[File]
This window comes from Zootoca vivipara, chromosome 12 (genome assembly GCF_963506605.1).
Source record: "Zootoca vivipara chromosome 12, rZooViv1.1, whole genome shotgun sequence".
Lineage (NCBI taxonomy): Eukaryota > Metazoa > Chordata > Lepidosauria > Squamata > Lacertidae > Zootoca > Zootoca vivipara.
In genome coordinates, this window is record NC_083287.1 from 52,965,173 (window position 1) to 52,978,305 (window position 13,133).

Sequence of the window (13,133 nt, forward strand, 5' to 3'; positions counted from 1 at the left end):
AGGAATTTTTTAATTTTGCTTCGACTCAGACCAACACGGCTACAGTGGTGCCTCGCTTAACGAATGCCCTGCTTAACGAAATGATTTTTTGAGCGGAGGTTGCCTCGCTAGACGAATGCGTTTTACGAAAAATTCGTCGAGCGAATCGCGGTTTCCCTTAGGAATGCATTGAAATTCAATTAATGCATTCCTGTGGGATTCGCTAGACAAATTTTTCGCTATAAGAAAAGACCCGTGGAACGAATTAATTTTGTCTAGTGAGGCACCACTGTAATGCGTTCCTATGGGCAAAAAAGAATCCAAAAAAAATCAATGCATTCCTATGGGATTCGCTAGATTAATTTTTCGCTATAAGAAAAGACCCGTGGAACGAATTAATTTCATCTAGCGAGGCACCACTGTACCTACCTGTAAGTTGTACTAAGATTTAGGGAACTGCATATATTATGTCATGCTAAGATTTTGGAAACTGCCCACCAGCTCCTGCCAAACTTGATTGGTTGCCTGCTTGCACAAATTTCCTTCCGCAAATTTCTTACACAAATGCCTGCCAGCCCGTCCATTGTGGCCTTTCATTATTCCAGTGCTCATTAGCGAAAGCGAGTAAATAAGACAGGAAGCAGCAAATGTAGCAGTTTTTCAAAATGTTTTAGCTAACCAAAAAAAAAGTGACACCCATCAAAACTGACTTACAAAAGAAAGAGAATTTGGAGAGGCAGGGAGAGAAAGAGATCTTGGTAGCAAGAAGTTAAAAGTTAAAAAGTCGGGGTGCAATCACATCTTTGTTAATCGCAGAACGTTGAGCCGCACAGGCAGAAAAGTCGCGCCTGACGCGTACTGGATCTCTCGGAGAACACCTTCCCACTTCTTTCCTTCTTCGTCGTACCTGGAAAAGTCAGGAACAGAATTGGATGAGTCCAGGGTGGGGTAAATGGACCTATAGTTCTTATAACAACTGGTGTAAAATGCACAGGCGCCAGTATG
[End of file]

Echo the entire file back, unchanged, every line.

This window comes from Zootoca vivipara, chromosome 12 (genome assembly GCF_963506605.1).
Source record: "Zootoca vivipara chromosome 12, rZooViv1.1, whole genome shotgun sequence".
Lineage (NCBI taxonomy): Eukaryota > Metazoa > Chordata > Lepidosauria > Squamata > Lacertidae > Zootoca > Zootoca vivipara.
In genome coordinates, this window is record NC_083287.1 from 52,965,173 (window position 1) to 52,978,305 (window position 13,133).

Sequence of the window (13,133 nt, forward strand, 5' to 3'; positions counted from 1 at the left end):
AGGAATTTTTTAATTTTGCTTCGACTCAGACCAACACGGCTACAGTGGTGCCTCGCTTAACGAATGCCCTGCTTAACGAAATGATTTTTTGAGCGGAGGTTGCCTCGCTAGACGAATGCGTTTTACGAAAAATTCGTCGAGCGAATCGCGGTTTCCCTTAGGAATGCATTGAAATTCAATTAATGCATTCCTGTGGGATTCGCTAGACAAATTTTTCGCTATAAGAAAAGACCCGTGGAACGAATTAATTTTGTCTAGTGAGGCACCACTGTAATGCGTTCCTATGGGCAAAAAAGAATCCAAAAAAAATCAATGCATTCCTATGGGATTCGCTAGATTAATTTTTCGCTATAAGAAAAGACCCGTGGAACGAATTAATTTCATCTAGCGAGGCACCACTGTACCTACCTGTAAGTTGTACTAAGATTTAGGGAACTGCATATATTATGTCATGCTAAGATTTTGGAAACTGCCCACCAGCTCCTGCCAAACTTGATTGGTTGCCTGCTTGCACAAATTTCCTTCCGCAAATTTCTTACACAAATGCCTGCCAGCCCGTCCATTGTGGCCTTTCATTATTCCAGTGCTCATTAGCGAAAGCGAGTAAATAAGACAGGAAGCAGCAAATGTAGCAGTTTTTCAAAATGTTTTAGCTAACCAAAAAAAAAGTGACACCCATCAAAACTGACTTACAAAAGAAAGAGAATTTGGAGAGGCAGGGAGAGAAAGAGATCTTGGTAGCAAGAAGTTAAAAGTTAAAAAGTCGGGGTGCAATCACATCTTTGTTAATCGCAGAACGTTGAGCCGCACAGGCAGAAAAGTCGCGCCTGACGCGTACTGGATCTCTCGGAGAACACCTTCCCACTTCTTTCCTTCTTCGTCGTACCTGGAAAAGTCAGGAACAGAATTGGATGAGTCCAGGGTGGGGTAAATGGACCTATAGTTCTTATAACAACTGGTGTAAAATGCACAGGCGCCAGTATG